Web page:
The injured were rushed to
several area hospitals.
Arrowhead Regional Medi-
cal Center said four women
had been admitted from the
crash and their conditions
were still being determined.
Redland Community Hospi-
tal said it received one person
in critical condition and one
with minor injuries, while
two more were en route with
minor injuries. Community'
Hospital of San Bernardi-
no said it had received one
patient with undetermined
injuries, while St. Bernadine
Medical Center said it had
two patients, whose injuries
were being assessed.
Students to kick
off initiative at
By CASSANDRA BALFOUR
One in four women and one in
ten men will experience sexual
assault during their four years in
Armed with these statistics,
the support of various University
departments and their own per-
sonalized networks and talents,
four seniors are undertaking a
sexual assault awareness cam-
paign called "I Will," which will
be unveiled Monday at the annual
student athlete charity event,
Their goal is to help educate and
empower the community to stop
what is characterized as a "silent
epidemic"across college campuses.
With guidance and backup
from the Sexual Assault Prevent
and Awareness Center, the Office
of Student Conflict Resolution
andtheAthletic Department, LSA
seniors Elisabeth Hindert, Josh
Buoy, Seth Klapman and Yonah
Liebermam - who is a former
Daily columnist - are launching a
series of public service announce-
ments at campus events and on
the campaign's website, which
also debuts Monday.
They'll also be facilitating
short workshops and targeting
student groups to raise aware-
ness. In addition, they're teaming
up with the Athletic Department
to design teal-colored Adidas
Michigan gear, the symbolic color
of sexual assault awareness.
"What we're trying to do is
start a conversation around sex-
ual assault because it's absent on
this campus; it's absent national-
ly," Buoy said. "It's a taboo topic,
and it's so pressing."
Citing the viral "It Gets Bet-
ter" campaign aimed at isolated
LGBTQ teens and the pink-hued
Breast Cancer Awareness cam-
paigns, the group hopes to adopt
similar methods in order to edu-
cate the entire campus commu-
nity about sexual assault. They
want to create a safe environment
for survivors of sexual assault and
Buoy emphasized that the
group doesn't want to point fin-
gers or blame anyone.
"Sexual assault and violence
takes so many forms beyond rape,
and that's what we really want to
do - we really want to educate -
what qualifies as sexual assault,
because I think so many people,
especially of the male gender,
don't know what it is," Buoy said.
"With this campaign, we're work-
ingwith everyone where theysare."
The group of seniors, brought
together through chance, a
shared goal and, in the case of
the three boys, a shared fresh-
man residence hall, are focusing
on education and dialogue. As a
result of social media campaigns,
events and film shorts shot by the
student group Filmic, which Buoy
heads as a co-creative director,
they're hoping the whole campus
will be awash in teal come spring.
Hindert's ties to the athletic
community as a former student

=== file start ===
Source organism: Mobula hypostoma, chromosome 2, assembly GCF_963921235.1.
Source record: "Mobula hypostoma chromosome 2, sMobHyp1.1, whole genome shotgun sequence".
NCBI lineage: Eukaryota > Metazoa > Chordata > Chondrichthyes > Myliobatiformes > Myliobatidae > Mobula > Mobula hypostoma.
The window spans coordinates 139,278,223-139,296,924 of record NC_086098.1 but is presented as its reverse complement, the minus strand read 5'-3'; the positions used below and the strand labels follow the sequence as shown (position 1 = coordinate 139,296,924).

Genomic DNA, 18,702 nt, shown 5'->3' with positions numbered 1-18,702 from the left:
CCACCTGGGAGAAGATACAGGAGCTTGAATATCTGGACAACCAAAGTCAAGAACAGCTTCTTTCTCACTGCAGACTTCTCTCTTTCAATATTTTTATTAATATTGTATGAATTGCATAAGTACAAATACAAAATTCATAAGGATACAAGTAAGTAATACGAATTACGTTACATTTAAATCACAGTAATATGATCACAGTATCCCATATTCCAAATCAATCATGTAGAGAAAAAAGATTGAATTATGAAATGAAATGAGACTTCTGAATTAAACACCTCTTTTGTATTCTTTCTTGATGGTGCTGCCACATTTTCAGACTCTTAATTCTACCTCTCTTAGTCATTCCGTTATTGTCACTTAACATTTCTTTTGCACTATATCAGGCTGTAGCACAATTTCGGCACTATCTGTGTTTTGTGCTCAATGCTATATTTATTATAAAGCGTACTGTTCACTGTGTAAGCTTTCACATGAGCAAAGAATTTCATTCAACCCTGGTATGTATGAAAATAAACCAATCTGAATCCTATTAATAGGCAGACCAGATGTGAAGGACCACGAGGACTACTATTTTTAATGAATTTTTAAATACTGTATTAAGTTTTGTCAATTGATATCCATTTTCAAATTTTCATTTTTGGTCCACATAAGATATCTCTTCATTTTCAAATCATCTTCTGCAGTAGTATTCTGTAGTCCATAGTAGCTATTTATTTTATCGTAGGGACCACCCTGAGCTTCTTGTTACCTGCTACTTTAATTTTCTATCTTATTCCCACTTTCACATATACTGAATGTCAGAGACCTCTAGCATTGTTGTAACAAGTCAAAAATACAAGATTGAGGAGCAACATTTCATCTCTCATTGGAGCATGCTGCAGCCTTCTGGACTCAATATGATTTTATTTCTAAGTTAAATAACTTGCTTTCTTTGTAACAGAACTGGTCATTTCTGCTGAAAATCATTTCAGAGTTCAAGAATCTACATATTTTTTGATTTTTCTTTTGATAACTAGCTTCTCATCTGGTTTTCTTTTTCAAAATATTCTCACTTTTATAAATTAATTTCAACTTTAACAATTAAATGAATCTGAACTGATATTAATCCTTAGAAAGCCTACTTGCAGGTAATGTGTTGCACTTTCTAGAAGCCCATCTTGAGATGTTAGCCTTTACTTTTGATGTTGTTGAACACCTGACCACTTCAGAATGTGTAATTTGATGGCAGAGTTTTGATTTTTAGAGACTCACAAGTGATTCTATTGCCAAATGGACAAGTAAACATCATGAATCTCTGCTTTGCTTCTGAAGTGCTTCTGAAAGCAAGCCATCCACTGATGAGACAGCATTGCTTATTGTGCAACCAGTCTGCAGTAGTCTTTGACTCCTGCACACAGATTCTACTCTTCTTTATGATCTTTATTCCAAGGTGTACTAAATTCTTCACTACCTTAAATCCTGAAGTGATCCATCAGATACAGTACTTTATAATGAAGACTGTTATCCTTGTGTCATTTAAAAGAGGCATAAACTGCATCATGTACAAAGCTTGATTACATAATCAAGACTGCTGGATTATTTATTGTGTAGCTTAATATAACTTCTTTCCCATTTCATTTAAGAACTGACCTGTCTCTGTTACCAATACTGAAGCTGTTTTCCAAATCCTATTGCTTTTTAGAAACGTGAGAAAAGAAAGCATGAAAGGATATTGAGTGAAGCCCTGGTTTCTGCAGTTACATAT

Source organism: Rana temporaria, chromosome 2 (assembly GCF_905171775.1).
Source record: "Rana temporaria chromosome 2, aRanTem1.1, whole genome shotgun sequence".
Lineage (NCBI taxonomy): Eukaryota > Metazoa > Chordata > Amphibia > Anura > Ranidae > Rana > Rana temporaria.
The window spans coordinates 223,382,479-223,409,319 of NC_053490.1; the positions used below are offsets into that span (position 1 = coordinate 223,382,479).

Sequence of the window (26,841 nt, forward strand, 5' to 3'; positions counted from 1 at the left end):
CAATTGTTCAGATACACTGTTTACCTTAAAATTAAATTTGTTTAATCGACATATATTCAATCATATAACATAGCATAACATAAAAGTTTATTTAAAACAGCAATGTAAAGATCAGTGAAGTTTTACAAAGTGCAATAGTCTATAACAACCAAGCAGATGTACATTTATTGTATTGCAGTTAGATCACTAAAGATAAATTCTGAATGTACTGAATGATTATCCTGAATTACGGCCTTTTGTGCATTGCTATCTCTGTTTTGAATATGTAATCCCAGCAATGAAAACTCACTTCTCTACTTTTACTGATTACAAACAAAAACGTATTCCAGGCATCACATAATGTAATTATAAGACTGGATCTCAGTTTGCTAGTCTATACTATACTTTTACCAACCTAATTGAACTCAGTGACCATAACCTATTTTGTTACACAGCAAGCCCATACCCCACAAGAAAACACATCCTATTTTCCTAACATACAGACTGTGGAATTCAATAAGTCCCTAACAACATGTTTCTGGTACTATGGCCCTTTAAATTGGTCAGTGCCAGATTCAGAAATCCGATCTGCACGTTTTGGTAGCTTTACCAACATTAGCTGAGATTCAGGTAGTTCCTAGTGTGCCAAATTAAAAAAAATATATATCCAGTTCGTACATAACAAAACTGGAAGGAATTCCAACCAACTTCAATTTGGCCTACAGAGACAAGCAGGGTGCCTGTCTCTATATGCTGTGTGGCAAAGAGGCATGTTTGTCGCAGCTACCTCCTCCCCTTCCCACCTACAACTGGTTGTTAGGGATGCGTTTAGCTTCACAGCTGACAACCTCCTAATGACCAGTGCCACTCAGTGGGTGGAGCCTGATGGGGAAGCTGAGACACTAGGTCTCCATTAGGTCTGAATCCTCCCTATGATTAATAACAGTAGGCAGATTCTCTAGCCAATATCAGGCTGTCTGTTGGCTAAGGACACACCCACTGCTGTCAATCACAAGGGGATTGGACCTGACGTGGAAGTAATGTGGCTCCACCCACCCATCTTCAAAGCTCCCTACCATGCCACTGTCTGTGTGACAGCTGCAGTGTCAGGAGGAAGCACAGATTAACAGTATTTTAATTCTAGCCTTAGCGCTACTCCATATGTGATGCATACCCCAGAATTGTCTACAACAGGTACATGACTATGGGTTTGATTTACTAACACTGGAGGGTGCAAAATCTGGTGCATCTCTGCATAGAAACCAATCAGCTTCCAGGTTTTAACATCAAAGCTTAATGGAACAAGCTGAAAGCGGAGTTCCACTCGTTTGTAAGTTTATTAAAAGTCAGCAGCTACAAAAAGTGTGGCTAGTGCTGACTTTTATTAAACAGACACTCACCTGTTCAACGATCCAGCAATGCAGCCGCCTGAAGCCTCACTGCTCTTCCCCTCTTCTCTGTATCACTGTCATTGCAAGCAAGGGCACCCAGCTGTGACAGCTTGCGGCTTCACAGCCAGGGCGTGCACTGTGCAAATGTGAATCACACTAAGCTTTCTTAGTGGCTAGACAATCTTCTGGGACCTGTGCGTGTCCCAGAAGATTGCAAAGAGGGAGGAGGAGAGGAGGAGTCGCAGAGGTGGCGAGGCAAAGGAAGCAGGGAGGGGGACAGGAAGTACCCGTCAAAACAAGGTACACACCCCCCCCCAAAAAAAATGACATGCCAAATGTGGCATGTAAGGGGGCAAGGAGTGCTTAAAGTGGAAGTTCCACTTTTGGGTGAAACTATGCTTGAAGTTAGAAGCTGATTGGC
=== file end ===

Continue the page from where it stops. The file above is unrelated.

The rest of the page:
athlete who now works for the
athletic department helped the
group get the involvement of the
University's athletic community.
They're planning to display their
sexual assault awareness posters
at the Big House, Crisler Arena
and Yost Arena with the hopes
of tying together sexual assault
awareness with some of the Uni-
versity's most visible students.
"Imagine Tim Hardaway Jr.
slam-dunking the basket and he
has a teal bracelet on," Buoy said.
"Then you have on the poster
his 'I Will' statement, so you see
how that campus icon is makinga
commitment to this pause."
Although the group acknowl-
edges that male student ath-
letes are statistically more likely
to commit sexual assault, they
emphasized that sexual assault
is a college-wide issue and that
they're addressing the whole
community and not singling one
LSA sophomore Carly Manes,
president of Students for choice,
said her organization plans to par-
ticipate in the "I Will" workshops.
She said student groups will craft
their own "I Will" statement that
will articulate a tangible goal for
what the organization is planning
to do to stop sexual assault.
"We want tobe a part of giving
women and men who were sexu-
ally assaulted or people who are
allies the tools to combat that in
their communities and in their
own lives," Manes said.
The group aims to change how
students discuss sexual assault.
They want to challenge con-
ventional wisdom that teaches
women and men not to getsexu-
ally assaulted and steer the con-
versation toward teaching people
not to sexually assault others.
"It comes down to the bare
minimum of you can't grab a girls
butt," Hindert said. "Or, what
she's wearing doesn't define who
A recent University Police
crime alert reported that there
have been unconfirmed occur-
rences of students at off-cam-
pus parties having their drinks
spiked with drugs. Both Buoy
and Hindert said many of their
acquaintances blamed the woman
for drinking too heavily.
"That's the prime example of
the conversation that we want to
remedy, we want people to see
that crime alert and say,. 'Yes,
that's an issue' not 'Why would
she drink so much?"' Buoy said.
"A friend of mine said, 'Sounds to
me girls just shouldn't be drink-
ing drinks that people hand
them,' and that was a girl who
said that. That's the rape culture
that we live in."
Hindert added that blaming
survivors of sexual assault is still
common and that it's that attitude
that the "I Will" campaign aims
to combat on multiple fronts.
"When people hear those sta-
tistics they're really blown away,"
Hindertsaid. "But wejustwantto
get the point across that those sta-
tistics are your roommates, your
teammates, your classmates and